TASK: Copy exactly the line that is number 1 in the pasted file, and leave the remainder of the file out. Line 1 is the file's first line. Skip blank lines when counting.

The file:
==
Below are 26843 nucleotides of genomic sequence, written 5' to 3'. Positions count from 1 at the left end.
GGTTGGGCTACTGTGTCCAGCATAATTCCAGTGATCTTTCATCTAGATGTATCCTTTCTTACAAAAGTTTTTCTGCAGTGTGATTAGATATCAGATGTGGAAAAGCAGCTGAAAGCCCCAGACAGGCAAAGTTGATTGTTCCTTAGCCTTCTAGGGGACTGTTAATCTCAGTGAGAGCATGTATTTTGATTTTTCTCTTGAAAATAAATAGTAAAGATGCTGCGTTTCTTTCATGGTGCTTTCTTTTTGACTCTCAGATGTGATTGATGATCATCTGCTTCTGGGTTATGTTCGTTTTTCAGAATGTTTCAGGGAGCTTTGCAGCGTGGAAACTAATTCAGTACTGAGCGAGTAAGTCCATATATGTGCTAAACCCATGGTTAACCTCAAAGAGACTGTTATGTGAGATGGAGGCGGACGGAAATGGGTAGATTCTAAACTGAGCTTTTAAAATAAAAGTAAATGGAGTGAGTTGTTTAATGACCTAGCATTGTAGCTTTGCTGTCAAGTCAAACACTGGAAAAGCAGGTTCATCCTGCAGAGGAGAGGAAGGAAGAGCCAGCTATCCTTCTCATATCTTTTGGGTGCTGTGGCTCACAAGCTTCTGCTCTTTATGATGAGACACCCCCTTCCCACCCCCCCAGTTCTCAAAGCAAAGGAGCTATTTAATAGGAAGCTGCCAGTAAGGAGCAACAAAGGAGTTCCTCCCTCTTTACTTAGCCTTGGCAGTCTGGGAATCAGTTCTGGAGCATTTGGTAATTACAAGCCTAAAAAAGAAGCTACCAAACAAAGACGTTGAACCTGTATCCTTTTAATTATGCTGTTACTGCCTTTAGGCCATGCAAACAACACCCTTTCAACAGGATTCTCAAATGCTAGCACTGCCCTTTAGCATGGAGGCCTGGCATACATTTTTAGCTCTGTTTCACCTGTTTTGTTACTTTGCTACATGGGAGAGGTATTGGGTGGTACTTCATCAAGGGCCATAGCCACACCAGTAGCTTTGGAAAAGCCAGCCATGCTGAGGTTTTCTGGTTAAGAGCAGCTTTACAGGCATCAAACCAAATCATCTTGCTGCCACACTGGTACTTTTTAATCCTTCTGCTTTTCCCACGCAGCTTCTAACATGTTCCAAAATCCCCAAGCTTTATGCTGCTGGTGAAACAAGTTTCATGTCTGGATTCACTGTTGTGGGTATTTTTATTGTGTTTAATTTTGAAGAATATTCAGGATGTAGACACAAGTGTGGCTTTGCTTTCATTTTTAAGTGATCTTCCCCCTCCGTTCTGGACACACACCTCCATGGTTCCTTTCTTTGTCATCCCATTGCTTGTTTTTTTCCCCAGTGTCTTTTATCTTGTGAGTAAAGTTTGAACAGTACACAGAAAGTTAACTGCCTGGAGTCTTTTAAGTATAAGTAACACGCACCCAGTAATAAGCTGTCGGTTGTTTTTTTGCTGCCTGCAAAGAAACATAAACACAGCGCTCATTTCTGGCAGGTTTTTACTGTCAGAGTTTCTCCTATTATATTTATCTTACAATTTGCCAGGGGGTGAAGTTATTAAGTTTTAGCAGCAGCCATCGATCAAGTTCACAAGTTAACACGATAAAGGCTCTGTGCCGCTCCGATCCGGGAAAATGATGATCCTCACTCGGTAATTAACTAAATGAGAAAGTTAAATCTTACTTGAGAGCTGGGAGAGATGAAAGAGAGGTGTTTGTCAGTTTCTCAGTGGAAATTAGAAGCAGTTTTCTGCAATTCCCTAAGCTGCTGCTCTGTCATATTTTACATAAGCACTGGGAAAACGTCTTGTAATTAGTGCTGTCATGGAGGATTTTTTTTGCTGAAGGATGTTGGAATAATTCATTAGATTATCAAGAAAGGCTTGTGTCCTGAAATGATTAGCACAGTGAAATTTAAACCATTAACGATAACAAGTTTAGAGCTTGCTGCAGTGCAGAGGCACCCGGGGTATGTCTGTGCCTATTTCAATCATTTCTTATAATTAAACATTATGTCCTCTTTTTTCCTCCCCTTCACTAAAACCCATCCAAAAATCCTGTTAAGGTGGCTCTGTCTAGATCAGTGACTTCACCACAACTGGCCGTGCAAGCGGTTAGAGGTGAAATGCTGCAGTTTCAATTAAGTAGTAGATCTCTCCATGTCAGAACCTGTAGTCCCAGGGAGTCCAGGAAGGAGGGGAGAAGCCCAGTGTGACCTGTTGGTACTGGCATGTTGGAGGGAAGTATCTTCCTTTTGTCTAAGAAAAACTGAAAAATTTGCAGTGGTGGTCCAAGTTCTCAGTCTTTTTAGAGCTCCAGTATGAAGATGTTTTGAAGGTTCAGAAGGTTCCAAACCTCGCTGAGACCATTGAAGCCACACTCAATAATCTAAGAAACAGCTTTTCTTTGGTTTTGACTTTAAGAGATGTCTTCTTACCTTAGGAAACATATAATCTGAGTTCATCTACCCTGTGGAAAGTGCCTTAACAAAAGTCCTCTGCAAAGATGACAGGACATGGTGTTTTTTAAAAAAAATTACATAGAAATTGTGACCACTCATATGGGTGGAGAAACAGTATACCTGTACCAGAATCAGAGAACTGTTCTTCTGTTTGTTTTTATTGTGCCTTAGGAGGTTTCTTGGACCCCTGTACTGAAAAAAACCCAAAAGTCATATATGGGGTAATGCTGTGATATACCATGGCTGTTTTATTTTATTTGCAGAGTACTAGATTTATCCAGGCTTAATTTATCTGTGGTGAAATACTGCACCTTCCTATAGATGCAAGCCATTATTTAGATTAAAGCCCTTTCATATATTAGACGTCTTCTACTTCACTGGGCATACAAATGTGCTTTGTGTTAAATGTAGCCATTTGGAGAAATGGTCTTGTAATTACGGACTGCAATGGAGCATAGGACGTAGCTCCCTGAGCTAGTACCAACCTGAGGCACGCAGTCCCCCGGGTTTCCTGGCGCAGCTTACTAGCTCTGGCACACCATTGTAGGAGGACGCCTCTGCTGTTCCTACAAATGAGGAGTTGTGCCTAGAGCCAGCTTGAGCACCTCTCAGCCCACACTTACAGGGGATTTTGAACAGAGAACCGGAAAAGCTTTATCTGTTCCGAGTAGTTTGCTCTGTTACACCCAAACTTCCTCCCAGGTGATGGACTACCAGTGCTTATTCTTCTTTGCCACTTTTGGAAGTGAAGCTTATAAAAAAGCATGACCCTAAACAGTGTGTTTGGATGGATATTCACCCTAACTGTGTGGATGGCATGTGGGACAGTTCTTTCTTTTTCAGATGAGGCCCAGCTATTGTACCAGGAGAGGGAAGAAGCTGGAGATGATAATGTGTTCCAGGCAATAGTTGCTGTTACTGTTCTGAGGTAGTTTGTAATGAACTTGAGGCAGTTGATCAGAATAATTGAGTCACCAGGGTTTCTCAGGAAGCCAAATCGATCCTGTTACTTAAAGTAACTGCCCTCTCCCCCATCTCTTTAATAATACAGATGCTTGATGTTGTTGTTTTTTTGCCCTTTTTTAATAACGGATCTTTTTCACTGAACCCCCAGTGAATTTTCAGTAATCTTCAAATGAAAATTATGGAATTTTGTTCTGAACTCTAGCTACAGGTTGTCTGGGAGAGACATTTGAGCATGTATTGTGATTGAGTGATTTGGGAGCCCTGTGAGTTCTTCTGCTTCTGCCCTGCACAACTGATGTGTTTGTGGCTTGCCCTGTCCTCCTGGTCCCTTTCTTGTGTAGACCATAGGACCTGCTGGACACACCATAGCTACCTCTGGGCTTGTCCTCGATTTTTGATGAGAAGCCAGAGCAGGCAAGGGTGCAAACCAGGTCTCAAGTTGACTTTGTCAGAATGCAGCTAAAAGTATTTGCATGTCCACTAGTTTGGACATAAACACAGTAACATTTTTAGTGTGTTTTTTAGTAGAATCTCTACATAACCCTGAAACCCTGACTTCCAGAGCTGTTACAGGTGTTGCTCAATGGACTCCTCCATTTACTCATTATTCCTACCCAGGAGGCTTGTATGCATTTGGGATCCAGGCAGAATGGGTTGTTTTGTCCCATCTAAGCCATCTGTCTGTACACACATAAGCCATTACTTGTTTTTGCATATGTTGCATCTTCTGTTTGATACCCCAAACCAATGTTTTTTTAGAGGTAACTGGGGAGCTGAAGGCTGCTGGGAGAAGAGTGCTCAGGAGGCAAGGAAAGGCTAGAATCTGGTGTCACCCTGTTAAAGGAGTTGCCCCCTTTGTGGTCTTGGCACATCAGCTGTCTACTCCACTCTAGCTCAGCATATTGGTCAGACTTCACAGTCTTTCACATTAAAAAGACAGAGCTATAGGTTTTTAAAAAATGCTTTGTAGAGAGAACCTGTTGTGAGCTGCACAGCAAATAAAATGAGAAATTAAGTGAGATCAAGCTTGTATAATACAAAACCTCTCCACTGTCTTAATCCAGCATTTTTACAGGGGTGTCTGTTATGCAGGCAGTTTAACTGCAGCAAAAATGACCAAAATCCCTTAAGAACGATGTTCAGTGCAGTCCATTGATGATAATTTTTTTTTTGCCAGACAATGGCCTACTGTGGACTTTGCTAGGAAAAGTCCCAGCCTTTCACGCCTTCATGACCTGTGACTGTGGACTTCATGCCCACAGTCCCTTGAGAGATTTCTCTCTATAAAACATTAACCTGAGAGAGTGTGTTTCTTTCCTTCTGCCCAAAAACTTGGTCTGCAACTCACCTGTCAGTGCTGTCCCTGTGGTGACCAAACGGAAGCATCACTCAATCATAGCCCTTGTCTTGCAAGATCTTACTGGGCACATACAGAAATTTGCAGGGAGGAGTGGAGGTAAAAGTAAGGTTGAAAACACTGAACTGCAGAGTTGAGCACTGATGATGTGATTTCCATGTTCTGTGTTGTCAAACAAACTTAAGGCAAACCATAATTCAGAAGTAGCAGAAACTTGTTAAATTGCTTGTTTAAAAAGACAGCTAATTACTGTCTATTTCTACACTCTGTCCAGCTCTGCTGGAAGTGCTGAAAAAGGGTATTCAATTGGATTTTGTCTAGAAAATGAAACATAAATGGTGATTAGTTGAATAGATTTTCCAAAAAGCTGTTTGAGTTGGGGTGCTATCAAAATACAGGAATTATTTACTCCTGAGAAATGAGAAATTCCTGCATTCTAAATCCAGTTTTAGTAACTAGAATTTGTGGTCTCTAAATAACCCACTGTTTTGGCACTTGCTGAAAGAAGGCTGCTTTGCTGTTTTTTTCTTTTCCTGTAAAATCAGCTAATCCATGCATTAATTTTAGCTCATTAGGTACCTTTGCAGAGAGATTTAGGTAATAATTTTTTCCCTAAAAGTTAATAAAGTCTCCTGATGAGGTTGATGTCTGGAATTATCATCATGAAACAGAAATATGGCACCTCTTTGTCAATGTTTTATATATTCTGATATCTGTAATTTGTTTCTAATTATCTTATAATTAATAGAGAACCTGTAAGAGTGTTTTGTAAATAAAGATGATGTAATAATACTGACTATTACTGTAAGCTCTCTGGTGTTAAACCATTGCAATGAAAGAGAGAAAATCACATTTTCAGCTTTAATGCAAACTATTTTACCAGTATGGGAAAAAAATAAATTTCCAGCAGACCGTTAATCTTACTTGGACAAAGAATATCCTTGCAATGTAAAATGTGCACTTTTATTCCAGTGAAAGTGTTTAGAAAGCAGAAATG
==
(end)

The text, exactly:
Below are 26843 nucleotides of genomic sequence, written 5' to 3'. Positions count from 1 at the left end.